Child Adjustment to Type 1 Diabetes

A considerable amount of research has been conducted over the past three decades that examines youth adjustment to type 1 diabetes. Collectively, the extant research suggests that many of these children are well adjusted across multiple domains of emotional and behavioral functioning (e.g., Dela-mater 2007; Jacobson et al. 1997; Johnson 1980). At the same time, a consistent subset of youth with type 1 diabetes appears to be at risk for developing significant adjustment difficulties, particularly depression, anxiety, and eating disorders (e.g., Kovacs et al. 1997). However, the relative risk to these individuals for developing a significant mental disorder and the extent to which their disease directly or indirectly contributes to psychiatric symptomatology remain to be determined. Indeed, some of these youth may have experienced premorbid adjustment problems and family dysfunction prior to the diagnosis of type 1 diabetes. Although Kovacs et al. (1997) found relatively high rates of major depression and anxiety disorders over a 10-year period after diagnosis (27% and 12%, respectively), others have found psychiatric rates to be no higher than in healthy controls (Jacobson et al. 1997). Still other researchers have found no differences between youth with type 1 diabetes and healthy controls on various dimensions of psychosocial maturation (Pa-coud et al. 2007). Interestingly, Martínez-Aquayo et al. (2007) found that younger high school students (grades 8-10) with type 1 diabetes used less alcohol, tobacco, and illicit drugs than did healthy controls. By grades 11 and 12, however, their use was comparable to (but not greater than) that of healthy peers. Although tempting to conclude that youth with type 1 diabetes are therefore no more at risk for psychiatric disturbance or drug and alcohol use than their healthy peers, one could also argue that the health risks associated with such psychiatric disorders are substantially higher when one has diabetes and that a more aggressive approach should be taken in terms of prevention and intervention. Furthermore, to the extent that these children do exhibit adjustment problems, the risk of nonadherence, glycemic control problems, and school absenteeism; the need for home health visits; and the rate of hospitalization are increased significantly (e.g., Chisholm 2003; Korbel et al. 2007).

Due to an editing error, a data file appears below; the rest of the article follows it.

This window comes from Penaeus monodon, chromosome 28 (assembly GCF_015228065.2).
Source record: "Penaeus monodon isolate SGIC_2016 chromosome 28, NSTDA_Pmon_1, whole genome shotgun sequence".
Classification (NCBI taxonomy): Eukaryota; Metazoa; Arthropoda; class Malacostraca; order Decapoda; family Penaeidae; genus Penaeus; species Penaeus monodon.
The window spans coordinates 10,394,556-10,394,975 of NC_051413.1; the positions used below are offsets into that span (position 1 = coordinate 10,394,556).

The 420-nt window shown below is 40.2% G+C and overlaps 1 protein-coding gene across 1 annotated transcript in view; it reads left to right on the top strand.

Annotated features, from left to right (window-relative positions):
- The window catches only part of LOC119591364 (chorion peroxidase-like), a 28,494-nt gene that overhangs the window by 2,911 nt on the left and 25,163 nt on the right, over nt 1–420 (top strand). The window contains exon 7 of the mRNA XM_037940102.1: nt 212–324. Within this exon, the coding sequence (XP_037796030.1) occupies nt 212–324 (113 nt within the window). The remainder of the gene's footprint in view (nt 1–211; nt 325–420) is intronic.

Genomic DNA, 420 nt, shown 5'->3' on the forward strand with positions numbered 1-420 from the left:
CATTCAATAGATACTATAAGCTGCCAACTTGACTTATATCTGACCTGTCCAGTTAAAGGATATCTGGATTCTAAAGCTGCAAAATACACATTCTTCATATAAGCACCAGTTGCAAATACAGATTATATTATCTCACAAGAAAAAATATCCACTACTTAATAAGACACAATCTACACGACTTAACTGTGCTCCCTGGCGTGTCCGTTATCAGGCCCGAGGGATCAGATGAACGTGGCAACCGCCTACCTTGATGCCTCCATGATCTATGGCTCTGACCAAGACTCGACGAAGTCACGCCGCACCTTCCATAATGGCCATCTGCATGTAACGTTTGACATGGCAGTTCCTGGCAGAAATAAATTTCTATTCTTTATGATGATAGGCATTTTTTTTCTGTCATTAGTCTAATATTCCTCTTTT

Decades ago, Johnson (1980) argued cogently that perhaps the most fruitful (and clinically relevant) approach to examining adjustment to type 1 diabetes is to identify the multiple interrelated factors that are associated with or predict such difficulties. Since that time, a large number of risk factors for adjustment problems have been documented. Children who exhibit adjustment problems soon after diagnosis are at higher risk for future adjustment problems (e.g., Kovacs et al. 1995). High family conflict and dysfunction not only appear to place youth at risk for psychiatric problems but also predict metabolic control and diabetic ketoacidosis. Girls are more likely than boys to receive a psychiatric diagnosis as well (Northam et al. 2004), although gender bias and cultural issues may well play a role in this diagnostic pattern. Delamater (2007) noted that single-parent status and low income have been implicated in glycemic control problems and, therefore, should also be seen as potential risk factors for adjustment difficulties.

Parenting style has also been identified as a risk factor, with higher levels of maternal control being associated with higher levels of depressed mood in older adolescents with type 1 diabetes (Butler et al. 2007). Higher levels of parental overprotectiveness have been associated with greater depressive symptomatology in younger children with type 1 diabetes, with this relationship being magnified under conditions of greater parenting stress (Mullins et al. 2004). Mothers' and children's appraisals of involvement in coping with the stressors associated with type 1 diabetes have also been linked to adjustment. Berg et al. (2007) found an inverse relationship between a child's perception of his or her mother's supportive involvement and depressive symptoms. They further found that the mother's and child's perceptions of lower involvement with each other's stressors were associated with greater depressive symptoms and less positive mood. Clearly, a large number of personal, familial, cognitive, and environmental factors may place a child at risk.

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